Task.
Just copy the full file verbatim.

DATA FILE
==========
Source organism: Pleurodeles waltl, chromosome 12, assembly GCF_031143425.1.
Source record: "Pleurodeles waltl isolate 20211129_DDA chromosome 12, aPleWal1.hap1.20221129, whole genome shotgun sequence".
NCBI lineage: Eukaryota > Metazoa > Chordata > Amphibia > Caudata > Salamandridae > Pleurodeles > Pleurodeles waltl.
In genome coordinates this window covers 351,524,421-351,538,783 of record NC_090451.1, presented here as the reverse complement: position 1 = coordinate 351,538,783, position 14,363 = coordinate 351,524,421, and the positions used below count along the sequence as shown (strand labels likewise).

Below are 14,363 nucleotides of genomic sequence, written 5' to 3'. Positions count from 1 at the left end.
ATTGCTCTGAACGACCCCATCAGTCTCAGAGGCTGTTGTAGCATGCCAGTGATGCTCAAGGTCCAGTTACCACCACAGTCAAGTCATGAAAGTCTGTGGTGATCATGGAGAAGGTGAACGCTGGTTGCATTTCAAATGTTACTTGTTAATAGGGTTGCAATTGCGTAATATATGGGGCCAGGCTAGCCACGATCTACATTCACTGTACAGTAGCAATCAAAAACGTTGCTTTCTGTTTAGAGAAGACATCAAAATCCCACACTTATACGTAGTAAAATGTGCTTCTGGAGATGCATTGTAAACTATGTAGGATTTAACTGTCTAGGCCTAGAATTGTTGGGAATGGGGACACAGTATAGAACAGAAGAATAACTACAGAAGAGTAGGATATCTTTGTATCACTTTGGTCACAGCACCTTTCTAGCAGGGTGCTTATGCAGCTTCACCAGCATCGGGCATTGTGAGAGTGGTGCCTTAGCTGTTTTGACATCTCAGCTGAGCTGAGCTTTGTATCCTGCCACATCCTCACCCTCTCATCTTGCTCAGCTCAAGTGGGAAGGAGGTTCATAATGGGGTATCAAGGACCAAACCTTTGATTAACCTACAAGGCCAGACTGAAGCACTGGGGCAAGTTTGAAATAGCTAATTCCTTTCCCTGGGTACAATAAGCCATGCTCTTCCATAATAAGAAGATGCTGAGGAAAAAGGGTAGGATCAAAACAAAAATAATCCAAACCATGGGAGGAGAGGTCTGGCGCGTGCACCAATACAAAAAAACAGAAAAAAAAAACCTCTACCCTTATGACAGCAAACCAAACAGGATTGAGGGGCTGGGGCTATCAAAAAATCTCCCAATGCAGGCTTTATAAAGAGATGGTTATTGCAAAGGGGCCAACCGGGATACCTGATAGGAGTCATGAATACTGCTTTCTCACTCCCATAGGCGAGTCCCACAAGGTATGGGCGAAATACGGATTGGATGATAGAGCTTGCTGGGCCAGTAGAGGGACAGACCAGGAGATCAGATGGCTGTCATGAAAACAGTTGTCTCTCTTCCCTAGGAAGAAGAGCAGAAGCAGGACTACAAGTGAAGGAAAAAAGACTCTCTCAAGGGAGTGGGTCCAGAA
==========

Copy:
Source organism: Pleurodeles waltl, chromosome 12, assembly GCF_031143425.1.
Source record: "Pleurodeles waltl isolate 20211129_DDA chromosome 12, aPleWal1.hap1.20221129, whole genome shotgun sequence".
NCBI lineage: Eukaryota > Metazoa > Chordata > Amphibia > Caudata > Salamandridae > Pleurodeles > Pleurodeles waltl.
In genome coordinates this window covers 351,524,421-351,538,783 of record NC_090451.1, presented here as the reverse complement: position 1 = coordinate 351,538,783, position 14,363 = coordinate 351,524,421, and the positions used below count along the sequence as shown (strand labels likewise).

Below are 14,363 nucleotides of genomic sequence, written 5' to 3'. Positions count from 1 at the left end.
ATTGCTCTGAACGACCCCATCAGTCTCAGAGGCTGTTGTAGCATGCCAGTGATGCTCAAGGTCCAGTTACCACCACAGTCAAGTCATGAAAGTCTGTGGTGATCATGGAGAAGGTGAACGCTGGTTGCATTTCAAATGTTACTTGTTAATAGGGTTGCAATTGCGTAATATATGGGGCCAGGCTAGCCACGATCTACATTCACTGTACAGTAGCAATCAAAAACGTTGCTTTCTGTTTAGAGAAGACATCAAAATCCCACACTTATACGTAGTAAAATGTGCTTCTGGAGATGCATTGTAAACTATGTAGGATTTAACTGTCTAGGCCTAGAATTGTTGGGAATGGGGACACAGTATAGAACAGAAGAATAACTACAGAAGAGTAGGATATCTTTGTATCACTTTGGTCACAGCACCTTTCTAGCAGGGTGCTTATGCAGCTTCACCAGCATCGGGCATTGTGAGAGTGGTGCCTTAGCTGTTTTGACATCTCAGCTGAGCTGAGCTTTGTATCCTGCCACATCCTCACCCTCTCATCTTGCTCAGCTCAAGTGGGAAGGAGGTTCATAATGGGGTATCAAGGACCAAACCTTTGATTAACCTACAAGGCCAGACTGAAGCACTGGGGCAAGTTTGAAATAGCTAATTCCTTTCCCTGGGTACAATAAGCCATGCTCTTCCATAATAAGAAGATGCTGAGGAAAAAGGGTAGGATCAAAACAAAAATAATCCAAACCATGGGAGGAGAGGTCTGGCGCGTGCACCAATACAAAAAAACAGAAAAAAAAAACCTCTACCCTTATGACAGCAAACCAAACAGGATTGAGGGGCTGGGGCTATCAAAAAATCTCCCAATGCAGGCTTTATAAAGAGATGGTTATTGCAAAGGGGCCAACCGGGATACCTGATAGGAGTCATGAATACTGCTTTCTCACTCCCATAGGCGAGTCCCACAAGGTATGGGCGAAATACGGATTGGATGATAGAGCTTGCTGGGCCAGTAGAGGGACAGACCAGGAGATCAGATGGCTGTCATGAAAACAGTTGTCTCTCTTCCCTAGGAAGAAGAGCAGAAGCAGGACTACAAGTGAAGGAAAAAAGACTCTCTCAAGGGAGTGGGTCCAGAA